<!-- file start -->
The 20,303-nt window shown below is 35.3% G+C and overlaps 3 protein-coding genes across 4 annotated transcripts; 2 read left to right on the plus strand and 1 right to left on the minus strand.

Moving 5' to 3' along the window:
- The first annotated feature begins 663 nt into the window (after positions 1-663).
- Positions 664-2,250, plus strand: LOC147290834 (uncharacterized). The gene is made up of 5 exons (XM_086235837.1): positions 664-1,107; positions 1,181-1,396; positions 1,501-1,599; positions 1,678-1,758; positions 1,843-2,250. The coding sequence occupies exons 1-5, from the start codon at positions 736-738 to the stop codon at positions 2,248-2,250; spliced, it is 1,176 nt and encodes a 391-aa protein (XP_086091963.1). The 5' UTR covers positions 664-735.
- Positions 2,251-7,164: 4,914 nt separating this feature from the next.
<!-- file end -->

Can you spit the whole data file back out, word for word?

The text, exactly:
The 20,303-nt window shown below is 35.3% G+C and overlaps 3 protein-coding genes across 4 annotated transcripts; 2 read left to right on the plus strand and 1 right to left on the minus strand.

Moving 5' to 3' along the window:
- The first annotated feature begins 663 nt into the window (after positions 1-663).
- Positions 664-2,250, plus strand: LOC147290834 (uncharacterized). The gene is made up of 5 exons (XM_086235837.1): positions 664-1,107; positions 1,181-1,396; positions 1,501-1,599; positions 1,678-1,758; positions 1,843-2,250. The coding sequence occupies exons 1-5, from the start codon at positions 736-738 to the stop codon at positions 2,248-2,250; spliced, it is 1,176 nt and encodes a 391-aa protein (XP_086091963.1). The 5' UTR covers positions 664-735.
- Positions 2,251-7,164: 4,914 nt separating this feature from the next.